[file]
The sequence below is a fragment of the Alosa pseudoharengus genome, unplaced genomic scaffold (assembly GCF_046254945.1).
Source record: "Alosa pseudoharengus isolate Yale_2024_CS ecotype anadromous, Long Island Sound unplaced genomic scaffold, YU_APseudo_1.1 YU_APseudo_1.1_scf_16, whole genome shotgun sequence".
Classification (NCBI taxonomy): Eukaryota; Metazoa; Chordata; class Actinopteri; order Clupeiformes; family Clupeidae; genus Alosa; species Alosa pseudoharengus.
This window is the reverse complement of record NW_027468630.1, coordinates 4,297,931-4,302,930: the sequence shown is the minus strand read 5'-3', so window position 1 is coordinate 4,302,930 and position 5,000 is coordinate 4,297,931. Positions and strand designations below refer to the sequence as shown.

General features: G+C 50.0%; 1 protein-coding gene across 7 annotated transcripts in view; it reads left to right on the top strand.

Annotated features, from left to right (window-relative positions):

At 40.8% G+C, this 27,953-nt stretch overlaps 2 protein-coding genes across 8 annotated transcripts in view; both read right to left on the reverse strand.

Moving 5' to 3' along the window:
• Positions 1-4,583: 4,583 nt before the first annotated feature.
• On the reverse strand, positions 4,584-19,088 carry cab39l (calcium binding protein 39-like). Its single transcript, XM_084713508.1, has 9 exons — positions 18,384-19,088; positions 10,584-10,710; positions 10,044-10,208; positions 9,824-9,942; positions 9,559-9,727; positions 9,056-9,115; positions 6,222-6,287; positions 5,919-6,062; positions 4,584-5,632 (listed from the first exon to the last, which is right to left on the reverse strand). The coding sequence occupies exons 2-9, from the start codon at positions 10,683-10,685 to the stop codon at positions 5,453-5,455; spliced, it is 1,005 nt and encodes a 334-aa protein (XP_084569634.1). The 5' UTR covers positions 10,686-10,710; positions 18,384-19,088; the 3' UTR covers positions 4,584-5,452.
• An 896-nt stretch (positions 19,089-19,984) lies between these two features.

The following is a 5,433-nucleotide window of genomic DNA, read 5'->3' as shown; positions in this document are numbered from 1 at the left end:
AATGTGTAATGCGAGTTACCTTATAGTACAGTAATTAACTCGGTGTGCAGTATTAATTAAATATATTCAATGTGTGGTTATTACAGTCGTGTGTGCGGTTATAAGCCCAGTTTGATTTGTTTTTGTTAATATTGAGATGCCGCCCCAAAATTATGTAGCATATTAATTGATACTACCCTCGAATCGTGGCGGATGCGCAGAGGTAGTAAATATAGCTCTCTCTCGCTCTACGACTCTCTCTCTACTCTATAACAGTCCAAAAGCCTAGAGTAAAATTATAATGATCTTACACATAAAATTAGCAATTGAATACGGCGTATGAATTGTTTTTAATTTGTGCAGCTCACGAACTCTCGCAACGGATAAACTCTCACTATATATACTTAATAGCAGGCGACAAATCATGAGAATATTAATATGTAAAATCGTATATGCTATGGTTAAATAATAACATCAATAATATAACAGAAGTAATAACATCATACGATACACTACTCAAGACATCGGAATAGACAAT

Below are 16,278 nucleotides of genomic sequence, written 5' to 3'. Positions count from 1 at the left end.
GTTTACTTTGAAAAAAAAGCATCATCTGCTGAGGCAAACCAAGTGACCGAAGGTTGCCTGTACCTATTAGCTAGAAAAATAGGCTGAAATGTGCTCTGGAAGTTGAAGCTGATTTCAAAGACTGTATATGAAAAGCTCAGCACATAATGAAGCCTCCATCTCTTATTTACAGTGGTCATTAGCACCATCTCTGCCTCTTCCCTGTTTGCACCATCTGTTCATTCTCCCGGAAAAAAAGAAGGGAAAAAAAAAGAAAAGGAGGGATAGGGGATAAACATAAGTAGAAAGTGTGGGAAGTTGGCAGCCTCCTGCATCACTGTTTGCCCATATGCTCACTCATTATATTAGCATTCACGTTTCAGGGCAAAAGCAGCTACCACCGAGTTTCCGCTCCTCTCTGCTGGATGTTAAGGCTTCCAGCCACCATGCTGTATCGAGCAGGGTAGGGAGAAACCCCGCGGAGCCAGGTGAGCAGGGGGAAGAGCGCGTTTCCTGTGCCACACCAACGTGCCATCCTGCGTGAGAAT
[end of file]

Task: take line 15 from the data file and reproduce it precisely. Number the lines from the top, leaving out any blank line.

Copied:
GTTTACTTTGAAAAAAAAGCATCATCTGCTGAGGCAAACCAAGTGACCGAAGGTTGCCTGTACCTATTAGCTAGAAAAATAGGCTGAAATGTGCTCTGGAAGTTGAAGCTGATTTCAAAGACTGTATATGAAAAGCTCAGCACATAATGAAGCCTCCATCTCTTATTTACAGTGGTCATTAGCACCATCTCTGCCTCTTCCCTGTTTGCACCATCTGTTCATTCTCCCGGAAAAAAAGAAGGGAAAAAAAAAGAAAAGGAGGGATAGGGGATAAACATAAGTAGAAAGTGTGGGAAGTTGGCAGCCTCCTGCATCACTGTTTGCCCATATGCTCACTCATTATATTAGCATTCACGTTTCAGGGCAAAAGCAGCTACCACCGAGTTTCCGCTCCTCTCTGCTGGATGTTAAGGCTTCCAGCCACCATGCTGTATCGAGCAGGGTAGGGAGAAACCCCGCGGAGCCAGGTGAGCAGGGGGAAGAGCGCGTTTCCTGTGCCACACCAACGTGCCATCCTGCGTGAGAAT